Graduate jobs: 7 steps to getting your first gig
Whether you have just graduated from university or a TAFE course, looking for your first job can be a daunting task.
Finding a job is already difficult, but without any experience in the workforce, it can feel almost impossible.
Read on to discover some excellent career advice for graduates.
1. Don’t limit your job hunt
Online job search engines are also an effective and common way of finding new roles. Be sure not to limit your search by only looking for specialised roles. Remember, there are a lot of jobs in your field that you may not even be aware of.
Try noting down keywords that you think relate to the career you are looking for, and use these to conduct a broader job search. For example, if you are looking for a career in social work, a wide range of terms may apply other than just, “social worker”. Try using phrases or words such as, “welfare”, “human services”, “counselling”, “mental health”, etc.
It may sound old school in our current digital era, but approaching companies about work can be a great way to get in before other job applicants. Speaking to potential employers in person enables them to put a face to your name so that when they are reading your job application, they already know who you are.
2. Take advantage of networking
Throughout the course of your study, you will meet plenty of well-respected professionals in your field. If you form good relationships with them, then don’t be afraid to get in contact after you complete your qualification to let them know you’re looking for work. Many people will be happy to pass your name onto their contacts and give you useful tips for your job search.
As the saying goes, “it’s not about what you know, it’s who you know”.
3. Review your resume
Putting together a strong resume will help get your foot in the door for an interview. If you have a limited amount of experience, make sure to dig deep and really sell your strong points. Include any short course or volunteer work you may have undertaken because this shows employers you have taken the initiative to develop key job skills like meeting deadlines and multitasking.
If you have a LinkedIn profile, make sure your job profile is up to date, because the first thing employers will do before interviewing a candidate is check their social profiles and presence. You want to make sure they have a good impression of you before they even meet you.
Be sure to address all the key points in the job advertisement when tailoring your CV/resume. For example, if your potential employer is looking for someone with excellent leadership skills, include any relevant past experience where you may have demonstrated this.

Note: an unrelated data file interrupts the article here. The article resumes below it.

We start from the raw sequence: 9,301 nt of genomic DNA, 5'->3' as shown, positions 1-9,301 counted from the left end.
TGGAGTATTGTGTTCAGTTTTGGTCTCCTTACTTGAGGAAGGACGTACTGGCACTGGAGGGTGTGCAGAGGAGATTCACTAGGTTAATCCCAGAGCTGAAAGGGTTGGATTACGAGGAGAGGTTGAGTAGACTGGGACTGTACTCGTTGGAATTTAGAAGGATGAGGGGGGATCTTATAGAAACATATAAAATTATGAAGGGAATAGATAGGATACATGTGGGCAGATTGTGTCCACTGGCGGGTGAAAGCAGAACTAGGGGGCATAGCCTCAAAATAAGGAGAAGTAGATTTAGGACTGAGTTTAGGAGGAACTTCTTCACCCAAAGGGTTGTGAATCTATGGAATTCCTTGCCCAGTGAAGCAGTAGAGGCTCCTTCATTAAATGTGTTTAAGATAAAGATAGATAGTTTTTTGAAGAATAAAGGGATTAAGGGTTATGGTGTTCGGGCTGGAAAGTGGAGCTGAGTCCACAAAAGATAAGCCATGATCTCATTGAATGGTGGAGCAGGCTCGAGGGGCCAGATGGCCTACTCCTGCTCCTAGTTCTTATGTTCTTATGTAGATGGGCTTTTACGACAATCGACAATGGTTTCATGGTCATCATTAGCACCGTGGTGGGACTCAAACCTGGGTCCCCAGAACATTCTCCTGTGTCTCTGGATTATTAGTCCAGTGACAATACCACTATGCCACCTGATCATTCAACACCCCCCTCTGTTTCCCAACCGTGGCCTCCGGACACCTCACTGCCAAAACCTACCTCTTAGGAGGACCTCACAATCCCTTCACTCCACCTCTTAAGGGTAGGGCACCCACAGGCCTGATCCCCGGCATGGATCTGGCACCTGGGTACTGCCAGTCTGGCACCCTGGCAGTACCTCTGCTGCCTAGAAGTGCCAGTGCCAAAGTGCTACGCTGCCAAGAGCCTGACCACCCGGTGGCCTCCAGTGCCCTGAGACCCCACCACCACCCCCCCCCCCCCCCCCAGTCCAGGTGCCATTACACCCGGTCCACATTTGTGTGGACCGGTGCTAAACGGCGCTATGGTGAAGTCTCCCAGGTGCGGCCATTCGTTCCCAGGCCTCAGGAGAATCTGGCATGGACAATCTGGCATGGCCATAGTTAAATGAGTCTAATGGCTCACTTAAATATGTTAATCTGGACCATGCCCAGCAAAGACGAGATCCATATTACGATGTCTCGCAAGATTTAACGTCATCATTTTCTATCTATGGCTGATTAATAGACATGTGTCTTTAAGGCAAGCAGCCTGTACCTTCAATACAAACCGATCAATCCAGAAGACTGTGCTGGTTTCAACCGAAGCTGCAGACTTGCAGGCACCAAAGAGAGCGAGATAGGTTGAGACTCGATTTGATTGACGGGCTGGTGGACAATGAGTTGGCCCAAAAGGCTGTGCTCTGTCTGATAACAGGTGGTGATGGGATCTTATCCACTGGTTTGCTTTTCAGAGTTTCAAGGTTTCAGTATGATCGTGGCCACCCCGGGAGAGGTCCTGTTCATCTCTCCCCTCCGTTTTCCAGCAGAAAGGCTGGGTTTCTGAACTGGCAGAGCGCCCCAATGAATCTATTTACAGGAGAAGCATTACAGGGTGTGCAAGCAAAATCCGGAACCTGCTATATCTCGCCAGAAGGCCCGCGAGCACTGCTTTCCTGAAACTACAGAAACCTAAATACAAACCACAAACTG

Keep in mind that everything you include in your resume may be points that you will be asked to expand on if you are interviewed. Therefore, it is advised that you only list past work experience and education that you can comfortably talk about. For example, don’t list units in your TAFE course that were not your strong suit or that you don’t have an impressive amount of knowledge in.
4. Dress to impress
First impressions are everything. Dressing appropriately for a job interview is something that should not be overlooked. Keep in mind, appropriate presentation may vary across different industries. If you were going for a job in the fashion industry, for example, you would want to wear an outfit that exemplifies your style and your enthusiasm for the field. However, for a job interview in finance, standard business attire would apply.
5. Prepare questions
Interviewing your future employer is a great way to show them that you have done your research on the company and are genuinely interested in the role. Remember, just because you’re the one answering most of the questions, doesn’t mean they don’t want you to ask questions too.
Good questions cover things like, highlights of working in the business, challenges that may be faced in the role and opportunities for progression within the company. Questions like these bolster your suitability as a candidate because they show that you have thought around the job in detail. You can read more about this here.
6. Prepare to be rejected
Unfortunately, rejection is a part of the job hunting process. Rejections may flood your inbox anywhere from a couple of weeks to a few months, but it is important not to lose hope. Every failure is one step closer to success. Don’t be afraid to re-apply to companies that have rejected you in the past because while you may not have been their ideal candidate at the time, you might be the best out of the next pool of applicants.
Following up after interviews can be a great way to show your enthusiasm for the position. That being said, do give your potential employers at least a week to get back to you. If they do not, sending them a polite email will do them no harm. Be sure to sound eager, but not pushy. No one wants an employee with no patience.
Follow-ups can be useful even when you receive a rejection. Knowing where you went wrong can help you avoid making that mistake in future interviews. Most recruiters are happy to provide you with some feedback as to why your application was unsuccessful.
The most important thing to remember is that job searching is a lengthy process. Do not feel disheartened if you do not land your dream job straight away. Gaining interview experience is highly valuable and before you know it, you’ll be a pro at acing job interviews.